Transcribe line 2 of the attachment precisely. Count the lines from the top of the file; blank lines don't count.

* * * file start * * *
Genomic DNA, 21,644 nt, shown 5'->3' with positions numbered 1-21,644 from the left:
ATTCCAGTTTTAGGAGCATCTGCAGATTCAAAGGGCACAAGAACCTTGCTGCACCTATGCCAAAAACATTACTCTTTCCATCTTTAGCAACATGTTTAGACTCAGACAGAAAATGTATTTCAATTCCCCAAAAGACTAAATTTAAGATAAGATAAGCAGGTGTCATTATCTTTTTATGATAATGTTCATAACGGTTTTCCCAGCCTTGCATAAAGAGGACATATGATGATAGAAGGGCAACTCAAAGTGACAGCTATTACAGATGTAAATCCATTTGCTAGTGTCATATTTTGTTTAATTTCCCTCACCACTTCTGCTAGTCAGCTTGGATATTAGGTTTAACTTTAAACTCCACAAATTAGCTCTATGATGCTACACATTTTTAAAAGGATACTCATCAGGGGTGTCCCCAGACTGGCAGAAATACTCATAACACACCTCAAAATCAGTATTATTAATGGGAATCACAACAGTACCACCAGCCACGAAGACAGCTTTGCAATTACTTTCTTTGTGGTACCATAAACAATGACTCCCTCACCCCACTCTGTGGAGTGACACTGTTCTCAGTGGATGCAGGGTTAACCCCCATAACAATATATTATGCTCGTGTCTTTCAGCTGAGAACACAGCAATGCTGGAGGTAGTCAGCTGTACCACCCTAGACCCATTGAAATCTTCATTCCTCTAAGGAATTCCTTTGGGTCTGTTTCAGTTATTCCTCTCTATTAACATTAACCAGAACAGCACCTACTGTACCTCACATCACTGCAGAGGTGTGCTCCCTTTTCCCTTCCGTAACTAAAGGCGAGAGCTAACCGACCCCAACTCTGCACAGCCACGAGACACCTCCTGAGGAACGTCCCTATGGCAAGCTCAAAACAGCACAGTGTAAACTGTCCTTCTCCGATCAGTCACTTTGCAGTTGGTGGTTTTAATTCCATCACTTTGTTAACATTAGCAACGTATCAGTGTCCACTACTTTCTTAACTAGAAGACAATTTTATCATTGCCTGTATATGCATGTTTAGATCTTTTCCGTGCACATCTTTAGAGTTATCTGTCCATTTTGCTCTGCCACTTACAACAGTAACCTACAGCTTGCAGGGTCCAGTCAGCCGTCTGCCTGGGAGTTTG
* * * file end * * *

ATTCCAGTTTTAGGAGCATCTGCAGATTCAAAGGGCACAAGAACCTTGCTGCACCTATGCCAAAAACATTACTCTTTCCATCTTTAGCAACATGTTTAGACTCAGACAGAAAATGTATTTCAATTCCCCAAAAGACTAAATTTAAGATAAGATAAGCAGGTGTCATTATCTTTTTATGATAATGTTCATAACGGTTTTCCCAGCCTTGCATAAAGAGGACATATGATGATAGAAGGGCAACTCAAAGTGACAGCTATTACAGATGTAAATCCATTTGCTAGTGTCATATTTTGTTTAATTTCCCTCACCACTTCTGCTAGTCAGCTTGGATATTAGGTTTAACTTTAAACTCCACAAATTAGCTCTATGATGCTACACATTTTTAAAAGGATACTCATCAGGGGTGTCCCCAGACTGGCAGAAATACTCATAACACACCTCAAAATCAGTATTATTAATGGGAATCACAACAGTACCACCAGCCACGAAGACAGCTTTGCAATTACTTTCTTTGTGGTACCATAAACAATGACTCCCTCACCCCACTCTGTGGAGTGACACTGTTCTCAGTGGATGCAGGGTTAACCCCCATAACAATATATTATGCTCGTGTCTTTCAGCTGAGAACACAGCAATGCTGGAGGTAGTCAGCTGTACCACCCTAGACCCATTGAAATCTTCATTCCTCTAAGGAATTCCTTTGGGTCTGTTTCAGTTATTCCTCTCTATTAACATTAACCAGAACAGCACCTACTGTACCTCACATCACTGCAGAGGTGTGCTCCCTTTTCCCTTCCGTAACTAAAGGCGAGAGCTAACCGACCCCAACTCTGCACAGCCACGAGACACCTCCTGAGGAACGTCCCTATGGCAAGCTCAAAACAGCACAGTGTAAACTGTCCTTCTCCGATCAGTCACTTTGCAGTTGGTGGTTTTAATTCCATCACTTTGTTAACATTAGCAACGTATCAGTGTCCACTACTTTCTTAACTAGAAGACAATTTTATCATTGCCTGTATATGCATGTTTAGATCTTTTCCGTGCACATCTTTAGAGTTATCTGTCCATTTTGCTCTGCCACTTACAACAGTAACCTACAGCTTGCAGGGTCCAGTCAGCCGTCTGCCTGGGAGTTTG